Resurrect a Dead Laptop

Got a four- or five-year-old PC laptop you’ve dismissed as useless? Bring it back to life with these tips, then use it as a spare Web and e-mail station in the kitchen or kids’ room

by Satoshi

PC Revival
****Cost:
$0-$260
Easy | | | | | Hard

  • Start by checking the health of your hardware with a free diagnostic program such as #1-Tufftest (tufftest.com).
  • If the motherboard or screen is shot, forget it. Replacing either one is more expensive and more hassle than buying a new system.
  • Lost your user manual? Try the manufacturer´s Web site.
  • Check eBay or craigslist.org for used replacement parts.

1. Reinstall the OS

Free: The most likely reason that old machine is dragging: a bogged-down and bloated operating system. If you have the CDs, reinstall the Windows system it came with (a newer version of Windows will run
sluggishly on old hardware).
Otherwise, download a version of Linux-most are free and resemble Windows so closely that you´ll hardly know the
difference. Linux is also less susceptible to spyware and viruses. Start with a Knoppix Live CD (knoppix.org), which runs straight from the disc, so you can try it out and learn it without deleting Windows.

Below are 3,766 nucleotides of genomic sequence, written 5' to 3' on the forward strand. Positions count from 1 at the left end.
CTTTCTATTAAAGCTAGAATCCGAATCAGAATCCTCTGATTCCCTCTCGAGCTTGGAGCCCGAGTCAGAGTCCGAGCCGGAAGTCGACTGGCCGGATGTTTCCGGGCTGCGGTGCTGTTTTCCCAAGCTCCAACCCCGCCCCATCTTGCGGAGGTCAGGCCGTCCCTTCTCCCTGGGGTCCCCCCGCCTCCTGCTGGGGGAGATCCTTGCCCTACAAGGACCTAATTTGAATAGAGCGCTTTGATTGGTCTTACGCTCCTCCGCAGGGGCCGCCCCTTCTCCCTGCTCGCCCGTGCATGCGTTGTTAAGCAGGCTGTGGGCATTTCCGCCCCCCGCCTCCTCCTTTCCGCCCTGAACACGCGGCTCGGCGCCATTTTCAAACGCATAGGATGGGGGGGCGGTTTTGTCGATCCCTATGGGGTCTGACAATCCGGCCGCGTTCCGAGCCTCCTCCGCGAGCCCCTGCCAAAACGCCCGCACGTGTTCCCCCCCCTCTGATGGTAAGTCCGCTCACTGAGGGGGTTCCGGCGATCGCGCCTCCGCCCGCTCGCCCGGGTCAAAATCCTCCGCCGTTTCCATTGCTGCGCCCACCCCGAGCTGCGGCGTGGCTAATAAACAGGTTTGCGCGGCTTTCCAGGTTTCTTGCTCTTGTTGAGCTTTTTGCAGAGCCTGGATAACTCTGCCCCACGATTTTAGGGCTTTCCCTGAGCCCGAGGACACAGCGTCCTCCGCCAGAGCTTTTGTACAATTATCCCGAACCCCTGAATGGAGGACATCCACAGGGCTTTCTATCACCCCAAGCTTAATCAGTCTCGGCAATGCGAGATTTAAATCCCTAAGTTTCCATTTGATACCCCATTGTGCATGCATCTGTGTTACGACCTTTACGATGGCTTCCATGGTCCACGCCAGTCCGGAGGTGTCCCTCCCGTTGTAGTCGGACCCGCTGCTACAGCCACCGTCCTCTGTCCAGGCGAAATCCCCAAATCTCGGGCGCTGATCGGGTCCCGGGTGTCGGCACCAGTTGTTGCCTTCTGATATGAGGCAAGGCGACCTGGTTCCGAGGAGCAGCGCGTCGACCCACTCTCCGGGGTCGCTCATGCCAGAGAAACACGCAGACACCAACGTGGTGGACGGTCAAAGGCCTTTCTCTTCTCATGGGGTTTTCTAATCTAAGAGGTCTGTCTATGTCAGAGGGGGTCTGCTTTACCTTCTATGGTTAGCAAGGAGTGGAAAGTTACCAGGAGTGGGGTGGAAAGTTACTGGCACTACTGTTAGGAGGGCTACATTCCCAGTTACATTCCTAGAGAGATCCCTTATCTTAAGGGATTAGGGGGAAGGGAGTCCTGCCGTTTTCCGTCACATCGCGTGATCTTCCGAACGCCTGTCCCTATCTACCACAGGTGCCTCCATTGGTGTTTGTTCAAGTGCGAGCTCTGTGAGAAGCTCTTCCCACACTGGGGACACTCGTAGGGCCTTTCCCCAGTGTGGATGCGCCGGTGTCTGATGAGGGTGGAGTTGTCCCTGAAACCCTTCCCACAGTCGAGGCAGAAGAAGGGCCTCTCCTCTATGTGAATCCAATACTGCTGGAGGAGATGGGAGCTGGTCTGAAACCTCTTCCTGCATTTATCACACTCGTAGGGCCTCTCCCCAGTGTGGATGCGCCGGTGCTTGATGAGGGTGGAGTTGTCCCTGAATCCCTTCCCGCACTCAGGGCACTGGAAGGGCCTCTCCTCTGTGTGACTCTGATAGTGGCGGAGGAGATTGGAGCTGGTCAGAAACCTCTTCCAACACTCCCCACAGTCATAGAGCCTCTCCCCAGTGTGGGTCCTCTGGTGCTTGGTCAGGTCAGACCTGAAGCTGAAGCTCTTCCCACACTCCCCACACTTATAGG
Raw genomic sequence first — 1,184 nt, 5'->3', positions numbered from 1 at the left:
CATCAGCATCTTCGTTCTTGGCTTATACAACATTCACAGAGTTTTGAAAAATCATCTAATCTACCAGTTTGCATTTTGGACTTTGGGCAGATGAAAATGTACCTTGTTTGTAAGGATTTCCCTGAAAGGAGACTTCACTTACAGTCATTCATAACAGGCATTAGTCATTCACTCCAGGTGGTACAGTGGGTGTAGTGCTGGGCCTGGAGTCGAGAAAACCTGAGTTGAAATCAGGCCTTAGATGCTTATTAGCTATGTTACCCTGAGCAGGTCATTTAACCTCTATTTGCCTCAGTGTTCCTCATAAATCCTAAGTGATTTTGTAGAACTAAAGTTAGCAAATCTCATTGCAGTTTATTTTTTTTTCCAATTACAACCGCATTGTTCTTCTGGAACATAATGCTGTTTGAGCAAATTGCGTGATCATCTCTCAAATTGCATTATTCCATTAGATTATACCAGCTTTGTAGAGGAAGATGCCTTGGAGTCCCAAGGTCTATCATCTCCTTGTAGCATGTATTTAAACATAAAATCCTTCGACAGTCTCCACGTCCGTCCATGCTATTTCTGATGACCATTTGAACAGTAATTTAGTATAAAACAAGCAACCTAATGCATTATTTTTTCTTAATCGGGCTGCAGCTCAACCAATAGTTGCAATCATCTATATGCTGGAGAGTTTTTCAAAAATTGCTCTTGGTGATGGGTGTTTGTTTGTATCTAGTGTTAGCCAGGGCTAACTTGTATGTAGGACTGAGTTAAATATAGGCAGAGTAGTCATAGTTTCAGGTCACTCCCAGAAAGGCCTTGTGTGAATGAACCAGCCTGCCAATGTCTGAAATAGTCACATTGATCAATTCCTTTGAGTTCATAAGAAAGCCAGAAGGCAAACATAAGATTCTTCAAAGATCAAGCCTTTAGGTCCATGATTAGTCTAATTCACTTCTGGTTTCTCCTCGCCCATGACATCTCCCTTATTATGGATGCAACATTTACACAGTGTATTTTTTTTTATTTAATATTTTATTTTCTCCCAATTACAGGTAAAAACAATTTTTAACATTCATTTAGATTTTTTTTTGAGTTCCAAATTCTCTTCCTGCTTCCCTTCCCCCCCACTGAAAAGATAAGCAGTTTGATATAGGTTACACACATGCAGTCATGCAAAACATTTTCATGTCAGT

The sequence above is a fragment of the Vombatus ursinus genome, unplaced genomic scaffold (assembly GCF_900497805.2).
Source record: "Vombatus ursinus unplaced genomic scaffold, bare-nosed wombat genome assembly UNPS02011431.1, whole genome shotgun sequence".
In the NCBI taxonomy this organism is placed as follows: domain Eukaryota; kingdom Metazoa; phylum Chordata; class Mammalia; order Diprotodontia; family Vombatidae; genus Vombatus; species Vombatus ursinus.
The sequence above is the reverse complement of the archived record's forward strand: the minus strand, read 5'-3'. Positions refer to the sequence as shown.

2. Boost Memory

Free: Make sure that Windows Virtual Memory is on and that your hard drive isn´t chock-full. Also try adjusting Windows´s cache RAM settings using a tool such as Cacheman ($10-$25; outertech.com).

Buy: Adding RAM is the most cost-effective way to speed up a machine, and it´s usually pretty easy. Just pop open a panel on the bottom and replace the existing module or add a second one if there´s an extra slot. Check your manual to find out the maximum RAM your laptop can take and what type you need, then buy it at crucial.com.

3. Get a New Drive

Free: Run Windows´s built-in hard-drive utilities such as (in Windows 98) Scandisk, Disk Defragmenter, System File Checker and Disk Clean Up, found under Start>Programs> Accessories>System>Tools. If you are reinstalling an OS, erase (reformat) the drive first.

Buy: Hard drives are typically simple to get at and replace, and a 40-gigabyte 2.5-inch
(laptop-size) drive can be had for less than $100. To reinstall an operating system, insert a Windows or Linux system CD and start up from it by following the onscreen instructions.

4. Save the Battery

Free: Remove the battery and clean all the electrical contacts with a dry swab. Then try
completely draining it and recharging it four or five times in a row. If that doesn´t help, place it in a freezer in a plastic bag for 12 hours. Remove it, wipe off any condensation, and let it sit for 12 to 24 hours before performing more charge/discharge cycles.

Buy: If you´ve lost the power adapter, replace it with a
universal one, such as Belkin´s
Universal 70W AC ($80; belkin.com), that works with
other gadgets.